How Does Commercial Printing Work?

By | October 4, 2011

Commercial printing indeed has gone a long way. While it still follows the CMYK principle, technology has allowed for a faster and convenient process.

Commercial printing is part of our everyday lives, whether we are conscious about it or not. From the newspaper that we read, to the flyers that we receive in the mail together with our billing statements, to the magazines that we read, to the posters that we see in the supermarket—all these and more are products of either a local or a national commercial printer.

Have you thought about the process that goes into the printing of these materials? Or are you like the millions of other people who do not care, as long as you have something to read? But most probably, since you are reading this, you must be interested, or at least curious, of how the printing process comes to be.

To summarize the printing process, it is how you translate a design or an art work onto another material. That is printing. Commercial printing on the other hand is making many copies of this artwork. The final output may be on paper, board, or another flat or textured surface because modern printers can pretty much print on anything. The modern-day commercial printer works very fast and works closely with computers to make almost the exact replica of the original artwork.

Printing companies nowadays are mostly using the four-color offset printer because this machine can make thousands of copies in no time. In the past, making colored copies means that the presses will run four times in order to translate the four colors recognized by the printer. These colors are cyan, magenta, yellow, and black, hence colored printing is also known as four-color or CMYK printing. The CMYK process is simple and here is how it works.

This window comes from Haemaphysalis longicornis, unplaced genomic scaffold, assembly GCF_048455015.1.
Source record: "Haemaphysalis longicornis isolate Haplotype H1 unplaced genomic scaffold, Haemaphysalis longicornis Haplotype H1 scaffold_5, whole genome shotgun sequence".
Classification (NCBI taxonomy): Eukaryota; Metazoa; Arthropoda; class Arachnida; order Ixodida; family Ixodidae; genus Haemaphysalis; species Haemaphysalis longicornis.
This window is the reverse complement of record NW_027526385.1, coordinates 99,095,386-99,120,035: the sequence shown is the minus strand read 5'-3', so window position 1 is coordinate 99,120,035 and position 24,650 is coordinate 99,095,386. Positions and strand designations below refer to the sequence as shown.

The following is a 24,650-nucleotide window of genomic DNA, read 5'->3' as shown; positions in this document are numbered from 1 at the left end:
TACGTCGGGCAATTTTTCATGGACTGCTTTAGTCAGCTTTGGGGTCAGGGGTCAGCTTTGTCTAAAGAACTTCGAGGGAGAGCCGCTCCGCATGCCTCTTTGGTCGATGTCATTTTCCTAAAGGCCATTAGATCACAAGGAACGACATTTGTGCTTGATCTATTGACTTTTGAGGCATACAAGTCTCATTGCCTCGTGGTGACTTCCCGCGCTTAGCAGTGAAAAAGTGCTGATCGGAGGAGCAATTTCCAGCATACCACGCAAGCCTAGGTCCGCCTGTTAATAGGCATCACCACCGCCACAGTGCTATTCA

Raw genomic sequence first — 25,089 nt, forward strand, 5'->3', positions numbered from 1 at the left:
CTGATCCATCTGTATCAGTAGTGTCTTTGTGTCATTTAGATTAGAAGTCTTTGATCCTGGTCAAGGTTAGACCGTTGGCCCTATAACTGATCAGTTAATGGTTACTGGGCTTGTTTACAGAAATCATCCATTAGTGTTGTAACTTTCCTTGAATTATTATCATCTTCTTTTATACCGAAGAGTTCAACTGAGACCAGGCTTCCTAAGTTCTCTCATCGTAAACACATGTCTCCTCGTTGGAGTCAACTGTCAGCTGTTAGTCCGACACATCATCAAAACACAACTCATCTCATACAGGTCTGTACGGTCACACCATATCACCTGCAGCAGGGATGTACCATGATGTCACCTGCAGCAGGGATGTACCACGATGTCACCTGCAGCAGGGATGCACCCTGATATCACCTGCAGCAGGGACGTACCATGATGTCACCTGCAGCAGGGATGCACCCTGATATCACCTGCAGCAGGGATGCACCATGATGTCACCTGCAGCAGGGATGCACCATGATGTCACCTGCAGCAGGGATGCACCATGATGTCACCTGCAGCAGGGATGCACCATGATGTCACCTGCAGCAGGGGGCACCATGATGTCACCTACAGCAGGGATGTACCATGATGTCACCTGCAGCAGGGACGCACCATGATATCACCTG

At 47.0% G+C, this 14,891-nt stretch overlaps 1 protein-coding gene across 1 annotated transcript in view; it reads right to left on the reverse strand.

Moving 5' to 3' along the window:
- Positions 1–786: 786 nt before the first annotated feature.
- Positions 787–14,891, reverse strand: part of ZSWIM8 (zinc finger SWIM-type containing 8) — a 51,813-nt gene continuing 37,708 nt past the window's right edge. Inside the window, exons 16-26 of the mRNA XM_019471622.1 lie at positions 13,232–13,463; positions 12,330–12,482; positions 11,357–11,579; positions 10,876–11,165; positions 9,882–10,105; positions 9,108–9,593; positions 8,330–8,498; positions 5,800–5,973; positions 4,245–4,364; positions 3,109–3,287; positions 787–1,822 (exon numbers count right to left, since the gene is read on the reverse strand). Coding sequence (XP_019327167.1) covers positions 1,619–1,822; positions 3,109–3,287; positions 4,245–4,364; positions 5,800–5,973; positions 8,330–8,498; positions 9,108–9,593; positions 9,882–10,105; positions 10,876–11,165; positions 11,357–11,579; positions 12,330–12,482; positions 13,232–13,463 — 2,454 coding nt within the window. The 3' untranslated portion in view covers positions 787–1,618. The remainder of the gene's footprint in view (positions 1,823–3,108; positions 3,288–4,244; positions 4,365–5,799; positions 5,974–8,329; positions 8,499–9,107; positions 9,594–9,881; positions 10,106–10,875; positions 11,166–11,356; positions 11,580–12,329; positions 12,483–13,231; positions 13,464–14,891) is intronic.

Commercial printers process a colored image, layout, or photograph and extract the four main colors, which are the CMYK. All the rest of the colors are just combinations of these four colors.

Printing will involve four aluminum plates, each one containing the “information” needed for printing. For example, plate number 1 is for cyan and it contains the areas where the color cyan has to register. You may notice in a plate that there are some areas that are dark whereas some are lighter because that is the percentage of the ink that goes into that area. While the logic of the process is simple, the actual rendition can be complicated.

In the past, all the processes are done manually, such as the color separation, the plating, the loading of the plate, and finally the printing. Nowadays, while the system is pretty much the same, the process has been made easier because of the aid of computers and new gadgets. The color separation is done by the computer and so is the plating. The four-color offset machine has made the process faster and more convenient. When you take out the printed pages from the four-color offset machine, it is ready to be collated. That is how fast and efficient the new machine is.

Commercial printing indeed has gone a long, long way. While it still follows the CMYK principle, modern technology has allowed for a faster and more convenient process. The final output is also of better quality than it was before. If you want to be a commercial printer, you may have to shell out a big amount of the purchase of a four-color machine but this ergonomic machine will make it easier for you to recoup your investment because it works fast and does not require a lot of operators before the printing job is done.